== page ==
Missoula, Montana is becoming more of a place, and less of a "sort of," I think. The classic Missoula shirt for years was a sort of over-sized, Beefy T with the phrase "A Place. Sort Of" printed on it. Rockin' Rudy's, (a shop here) still sells them, we think. It was kind of the default Rudy's shirt, and you still can probably see an average of one a day if you keep your eyes peeled.
What exactly "A Place. Sort Of." really meant was always kind of mysterious to me. I guess I primarily took it to be a comment on the transience of Missoula, Montana. An oversize university town with a rotating door at one end and a brand new cast of characters every 3-5 years. It's hard not to get a little shell-shocked as a person in your twenties here. You get to know some cool folks and then they invariably head to somewhere with more economic opportunity, or more places to play tunes within a half days drive if they're musical. It's just they way of the place. But more and more, we seem to have a scene here that generates some good bands pretty regularly, some bands leave town and tour, and those bands become new bands. And bands stick around long enough to put out a couple good recordings.
Boys are a week-of announcement for Total Fest, and as our final, and a local it's obviously one we're pretty excited to make. What can you say, exactly? Boys are a rock and roll band, they hit the road and get out of town, play tightly and have recorded three separate records, all up here on their Bandcamp. They recorded with Chris Bauman at his Black National studio here, and the result's pretty rad. It's in the spirit of the kind of San Fran-2008 vibe of your John Dwyers/Ty Segalls and Mike Cronins lay down. Be there when things start up on day two of Total Fest this year. Boys play the Palace.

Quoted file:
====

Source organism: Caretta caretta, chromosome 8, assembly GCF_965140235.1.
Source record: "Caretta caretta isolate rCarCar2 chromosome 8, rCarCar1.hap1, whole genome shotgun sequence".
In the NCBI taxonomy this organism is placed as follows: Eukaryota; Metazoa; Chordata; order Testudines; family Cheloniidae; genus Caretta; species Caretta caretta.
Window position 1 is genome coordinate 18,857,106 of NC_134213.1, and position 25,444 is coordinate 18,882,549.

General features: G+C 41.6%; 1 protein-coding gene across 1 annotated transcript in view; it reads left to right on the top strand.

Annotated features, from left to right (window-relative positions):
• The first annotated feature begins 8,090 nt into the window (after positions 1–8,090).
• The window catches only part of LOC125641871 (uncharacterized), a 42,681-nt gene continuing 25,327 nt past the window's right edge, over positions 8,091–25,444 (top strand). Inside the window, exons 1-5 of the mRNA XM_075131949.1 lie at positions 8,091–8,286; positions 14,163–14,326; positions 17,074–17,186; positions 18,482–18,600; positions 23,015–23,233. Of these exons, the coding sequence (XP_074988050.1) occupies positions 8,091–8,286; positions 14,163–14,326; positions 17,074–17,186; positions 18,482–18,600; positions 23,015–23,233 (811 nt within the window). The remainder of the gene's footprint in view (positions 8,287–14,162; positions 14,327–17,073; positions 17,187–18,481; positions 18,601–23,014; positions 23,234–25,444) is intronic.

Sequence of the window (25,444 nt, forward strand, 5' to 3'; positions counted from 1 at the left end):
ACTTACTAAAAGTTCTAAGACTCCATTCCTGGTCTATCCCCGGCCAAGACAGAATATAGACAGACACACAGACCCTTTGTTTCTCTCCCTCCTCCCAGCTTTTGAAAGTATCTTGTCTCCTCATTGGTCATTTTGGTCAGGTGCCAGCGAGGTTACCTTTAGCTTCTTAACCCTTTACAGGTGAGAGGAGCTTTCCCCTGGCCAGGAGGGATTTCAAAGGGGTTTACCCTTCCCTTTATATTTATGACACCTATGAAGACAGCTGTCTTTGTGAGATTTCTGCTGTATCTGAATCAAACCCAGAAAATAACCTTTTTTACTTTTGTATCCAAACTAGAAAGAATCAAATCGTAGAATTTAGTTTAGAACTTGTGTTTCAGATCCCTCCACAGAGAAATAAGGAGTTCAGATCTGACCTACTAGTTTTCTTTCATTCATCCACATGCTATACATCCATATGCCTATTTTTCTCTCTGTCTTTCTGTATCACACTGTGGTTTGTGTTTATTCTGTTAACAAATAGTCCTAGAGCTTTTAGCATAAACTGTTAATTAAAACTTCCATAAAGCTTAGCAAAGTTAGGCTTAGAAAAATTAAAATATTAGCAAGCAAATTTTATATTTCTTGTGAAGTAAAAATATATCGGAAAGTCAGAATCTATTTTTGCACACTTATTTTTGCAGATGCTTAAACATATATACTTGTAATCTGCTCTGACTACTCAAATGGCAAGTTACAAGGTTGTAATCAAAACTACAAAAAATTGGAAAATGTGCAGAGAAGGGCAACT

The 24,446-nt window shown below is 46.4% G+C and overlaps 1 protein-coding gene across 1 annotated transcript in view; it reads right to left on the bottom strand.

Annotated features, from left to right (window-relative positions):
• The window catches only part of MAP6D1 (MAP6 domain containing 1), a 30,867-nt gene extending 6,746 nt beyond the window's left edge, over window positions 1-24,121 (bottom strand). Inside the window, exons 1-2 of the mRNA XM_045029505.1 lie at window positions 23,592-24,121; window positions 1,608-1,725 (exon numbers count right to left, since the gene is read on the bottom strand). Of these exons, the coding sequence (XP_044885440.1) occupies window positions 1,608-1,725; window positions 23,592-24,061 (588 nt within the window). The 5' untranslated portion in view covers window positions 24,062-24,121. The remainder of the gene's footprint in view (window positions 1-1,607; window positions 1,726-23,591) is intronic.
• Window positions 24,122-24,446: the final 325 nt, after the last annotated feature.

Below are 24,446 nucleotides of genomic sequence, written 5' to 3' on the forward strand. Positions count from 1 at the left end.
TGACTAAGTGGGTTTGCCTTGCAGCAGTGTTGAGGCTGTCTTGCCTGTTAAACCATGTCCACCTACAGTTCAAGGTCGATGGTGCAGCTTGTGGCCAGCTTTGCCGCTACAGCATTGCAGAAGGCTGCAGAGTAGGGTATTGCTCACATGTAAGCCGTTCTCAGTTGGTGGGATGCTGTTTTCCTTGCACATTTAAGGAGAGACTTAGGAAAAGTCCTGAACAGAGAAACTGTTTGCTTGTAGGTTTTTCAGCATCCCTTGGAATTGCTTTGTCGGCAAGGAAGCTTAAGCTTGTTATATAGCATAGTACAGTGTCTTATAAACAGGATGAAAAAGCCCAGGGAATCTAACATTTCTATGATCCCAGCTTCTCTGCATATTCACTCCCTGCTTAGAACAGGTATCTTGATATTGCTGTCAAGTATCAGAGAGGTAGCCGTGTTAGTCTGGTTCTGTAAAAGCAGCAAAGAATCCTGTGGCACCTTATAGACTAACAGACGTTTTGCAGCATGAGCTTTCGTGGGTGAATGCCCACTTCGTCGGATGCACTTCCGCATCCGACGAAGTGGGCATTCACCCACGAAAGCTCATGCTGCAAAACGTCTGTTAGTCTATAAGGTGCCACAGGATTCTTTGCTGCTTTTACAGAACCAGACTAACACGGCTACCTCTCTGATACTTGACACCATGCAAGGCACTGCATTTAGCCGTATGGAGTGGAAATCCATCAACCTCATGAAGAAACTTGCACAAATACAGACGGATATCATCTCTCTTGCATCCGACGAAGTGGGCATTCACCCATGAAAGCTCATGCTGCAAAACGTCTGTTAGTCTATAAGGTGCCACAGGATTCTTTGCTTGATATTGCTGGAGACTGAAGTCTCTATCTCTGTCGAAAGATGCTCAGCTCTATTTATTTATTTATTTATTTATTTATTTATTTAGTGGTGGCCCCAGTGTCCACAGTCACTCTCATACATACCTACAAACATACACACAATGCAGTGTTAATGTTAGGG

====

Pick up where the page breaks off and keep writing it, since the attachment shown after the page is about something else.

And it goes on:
Wednesday, August 14, 2013
Monday, August 12, 2013
Folks are aware that Total Fest is an all ages deal and that's possible because businesses like Biga Pizza, Big Dipper, Betty's Divine, Zombie Tools, Shakespeare and Company, and Black Coffee Roasting Company and KettleHouse, Piece of Mind, The Missoula Independent, Ear Candy and Philly West (etc. etc.!) all actually break out their checkbooks and underwrite a fair amount of the costs of running this thing. Certainly, one has choices when it comes to clothing/feeding oneself, choosing a cup or bag of coffee, picking a katana, grabbing a beer or a record, newspaper, etc.
And may we be so bold as to suggest that as a Total Fest show-goer, 1) you're the beneficiary of a pretty solid heap of Missoula-flavored community support; and 2) you can show your support by showing our supporters your support in return.
Frankly, you'll be getting better pizza/beer/coffee/clothes/cheez-steaks/books/katanas in the process, and you'll be showing some appreciation for the killer local businesses that make Total Fest all-ages, and possible at all. Each Total Fest poster lists the businesses that help Total Fest happen, so if you're from here or not, and like what Total Fest is/does, please vote with your wallet!
Friday, August 9, 2013
Shahs. We call them ours. True Shahs is a Minneapolis transplant, but in a town as transient as Missoula, when we see the first tendrils and nodes begin go form, we lay claim. Formed in 2005 as a solo project by Tom Helgerson, Shahs has morphed into an ensemble of insanely talented musicians. Currently, Shahs is Tom, Colin Johnson, Nick Ryan, and Javier Ryan.